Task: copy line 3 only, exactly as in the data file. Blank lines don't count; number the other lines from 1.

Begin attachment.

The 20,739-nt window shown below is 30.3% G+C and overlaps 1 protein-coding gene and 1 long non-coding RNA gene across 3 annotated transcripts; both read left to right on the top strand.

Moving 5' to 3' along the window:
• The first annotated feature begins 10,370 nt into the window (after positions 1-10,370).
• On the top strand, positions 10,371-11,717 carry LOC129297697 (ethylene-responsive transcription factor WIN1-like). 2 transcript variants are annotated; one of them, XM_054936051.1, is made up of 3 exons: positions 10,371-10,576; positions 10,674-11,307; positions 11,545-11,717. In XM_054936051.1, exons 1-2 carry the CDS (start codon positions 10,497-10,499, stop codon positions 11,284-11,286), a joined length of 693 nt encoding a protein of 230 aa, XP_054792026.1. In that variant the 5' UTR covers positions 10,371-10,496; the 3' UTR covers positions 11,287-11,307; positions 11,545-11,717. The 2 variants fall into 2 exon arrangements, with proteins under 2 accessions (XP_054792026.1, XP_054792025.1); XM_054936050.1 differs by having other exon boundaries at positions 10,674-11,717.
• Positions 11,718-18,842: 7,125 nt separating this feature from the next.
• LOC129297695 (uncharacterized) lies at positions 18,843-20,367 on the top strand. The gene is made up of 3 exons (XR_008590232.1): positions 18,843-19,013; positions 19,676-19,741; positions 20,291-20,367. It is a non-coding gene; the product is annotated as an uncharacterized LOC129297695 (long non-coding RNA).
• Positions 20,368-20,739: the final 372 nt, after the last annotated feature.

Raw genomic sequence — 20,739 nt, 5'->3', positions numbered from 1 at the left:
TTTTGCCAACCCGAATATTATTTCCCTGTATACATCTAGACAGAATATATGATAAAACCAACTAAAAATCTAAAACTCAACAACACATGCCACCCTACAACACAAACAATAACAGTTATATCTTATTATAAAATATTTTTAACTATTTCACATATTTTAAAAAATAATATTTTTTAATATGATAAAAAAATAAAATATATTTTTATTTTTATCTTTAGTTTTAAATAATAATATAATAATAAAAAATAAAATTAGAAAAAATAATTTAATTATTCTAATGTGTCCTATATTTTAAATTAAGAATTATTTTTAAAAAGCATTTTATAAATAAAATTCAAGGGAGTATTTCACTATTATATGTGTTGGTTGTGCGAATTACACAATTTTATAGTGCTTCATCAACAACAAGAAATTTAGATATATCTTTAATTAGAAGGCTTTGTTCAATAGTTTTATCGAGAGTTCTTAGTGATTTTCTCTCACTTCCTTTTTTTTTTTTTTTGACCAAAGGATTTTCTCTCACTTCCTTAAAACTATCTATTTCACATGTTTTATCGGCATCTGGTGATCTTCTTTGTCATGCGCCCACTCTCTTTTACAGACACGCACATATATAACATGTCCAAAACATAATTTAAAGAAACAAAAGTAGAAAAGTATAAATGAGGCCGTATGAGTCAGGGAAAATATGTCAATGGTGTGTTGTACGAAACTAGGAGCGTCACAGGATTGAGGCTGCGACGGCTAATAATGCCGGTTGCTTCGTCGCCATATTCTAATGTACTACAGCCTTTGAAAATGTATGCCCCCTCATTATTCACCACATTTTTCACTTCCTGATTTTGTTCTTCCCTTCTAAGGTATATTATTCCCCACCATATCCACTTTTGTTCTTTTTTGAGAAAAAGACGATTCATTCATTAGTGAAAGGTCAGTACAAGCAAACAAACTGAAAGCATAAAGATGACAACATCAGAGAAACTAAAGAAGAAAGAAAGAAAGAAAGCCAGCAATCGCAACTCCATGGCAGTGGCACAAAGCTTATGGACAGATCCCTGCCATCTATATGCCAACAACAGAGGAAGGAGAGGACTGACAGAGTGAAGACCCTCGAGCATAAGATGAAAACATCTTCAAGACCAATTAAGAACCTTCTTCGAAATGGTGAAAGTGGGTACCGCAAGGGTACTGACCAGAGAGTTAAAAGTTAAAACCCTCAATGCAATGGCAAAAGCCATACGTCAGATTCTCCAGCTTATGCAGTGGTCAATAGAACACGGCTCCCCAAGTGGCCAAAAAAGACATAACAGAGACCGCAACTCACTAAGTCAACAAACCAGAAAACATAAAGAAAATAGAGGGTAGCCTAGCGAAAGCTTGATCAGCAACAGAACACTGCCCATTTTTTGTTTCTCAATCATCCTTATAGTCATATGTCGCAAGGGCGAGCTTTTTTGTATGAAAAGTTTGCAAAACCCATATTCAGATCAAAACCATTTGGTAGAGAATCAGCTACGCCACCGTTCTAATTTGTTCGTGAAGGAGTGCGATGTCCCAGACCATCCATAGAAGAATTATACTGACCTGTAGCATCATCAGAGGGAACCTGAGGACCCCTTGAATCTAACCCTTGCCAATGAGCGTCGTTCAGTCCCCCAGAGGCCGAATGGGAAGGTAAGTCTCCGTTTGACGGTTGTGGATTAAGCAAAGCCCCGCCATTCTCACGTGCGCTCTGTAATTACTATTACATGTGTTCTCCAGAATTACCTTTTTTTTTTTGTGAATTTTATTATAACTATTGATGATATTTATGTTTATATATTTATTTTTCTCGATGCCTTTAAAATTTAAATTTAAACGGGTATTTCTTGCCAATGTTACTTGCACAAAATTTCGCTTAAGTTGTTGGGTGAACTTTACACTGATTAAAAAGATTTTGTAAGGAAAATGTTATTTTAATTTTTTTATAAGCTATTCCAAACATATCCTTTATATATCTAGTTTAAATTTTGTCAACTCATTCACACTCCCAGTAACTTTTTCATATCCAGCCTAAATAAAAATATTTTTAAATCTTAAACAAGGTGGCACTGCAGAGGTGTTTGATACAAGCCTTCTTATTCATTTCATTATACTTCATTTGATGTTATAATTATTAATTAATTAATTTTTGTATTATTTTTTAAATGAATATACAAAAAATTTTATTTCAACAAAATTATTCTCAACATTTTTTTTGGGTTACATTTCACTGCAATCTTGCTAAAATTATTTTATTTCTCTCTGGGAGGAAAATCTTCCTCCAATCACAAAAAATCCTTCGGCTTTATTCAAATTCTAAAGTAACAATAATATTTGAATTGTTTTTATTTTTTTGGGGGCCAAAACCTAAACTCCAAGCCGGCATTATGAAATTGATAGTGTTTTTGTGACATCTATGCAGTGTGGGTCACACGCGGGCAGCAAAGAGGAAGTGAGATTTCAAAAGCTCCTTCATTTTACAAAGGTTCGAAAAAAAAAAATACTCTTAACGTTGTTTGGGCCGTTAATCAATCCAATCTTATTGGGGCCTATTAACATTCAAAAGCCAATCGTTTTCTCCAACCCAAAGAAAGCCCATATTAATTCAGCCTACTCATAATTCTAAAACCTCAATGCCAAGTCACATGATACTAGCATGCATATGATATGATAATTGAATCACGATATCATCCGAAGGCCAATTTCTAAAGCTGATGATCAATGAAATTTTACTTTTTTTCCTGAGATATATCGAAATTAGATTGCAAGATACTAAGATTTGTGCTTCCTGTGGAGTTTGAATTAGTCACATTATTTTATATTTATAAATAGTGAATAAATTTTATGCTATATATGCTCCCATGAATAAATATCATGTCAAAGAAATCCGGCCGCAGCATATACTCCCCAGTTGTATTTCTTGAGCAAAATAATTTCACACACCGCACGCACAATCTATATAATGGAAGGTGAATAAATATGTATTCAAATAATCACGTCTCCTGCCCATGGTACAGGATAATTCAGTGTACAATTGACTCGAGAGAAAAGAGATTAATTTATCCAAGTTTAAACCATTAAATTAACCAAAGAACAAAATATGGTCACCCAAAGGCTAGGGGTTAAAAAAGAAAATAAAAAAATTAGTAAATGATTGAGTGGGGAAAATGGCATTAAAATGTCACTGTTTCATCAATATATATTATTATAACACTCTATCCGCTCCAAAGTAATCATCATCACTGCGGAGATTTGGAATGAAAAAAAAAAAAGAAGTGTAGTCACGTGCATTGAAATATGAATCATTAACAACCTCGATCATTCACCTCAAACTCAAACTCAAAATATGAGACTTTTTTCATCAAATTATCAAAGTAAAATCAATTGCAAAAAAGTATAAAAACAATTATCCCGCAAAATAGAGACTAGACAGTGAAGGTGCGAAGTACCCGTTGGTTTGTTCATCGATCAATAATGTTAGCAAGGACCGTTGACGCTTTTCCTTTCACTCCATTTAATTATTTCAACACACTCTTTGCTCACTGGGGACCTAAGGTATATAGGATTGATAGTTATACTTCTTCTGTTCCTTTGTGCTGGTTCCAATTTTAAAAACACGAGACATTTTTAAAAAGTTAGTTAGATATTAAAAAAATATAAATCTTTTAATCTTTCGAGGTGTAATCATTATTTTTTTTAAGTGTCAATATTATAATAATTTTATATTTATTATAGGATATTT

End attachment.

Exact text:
• The first annotated feature begins 10,370 nt into the window (after positions 1-10,370).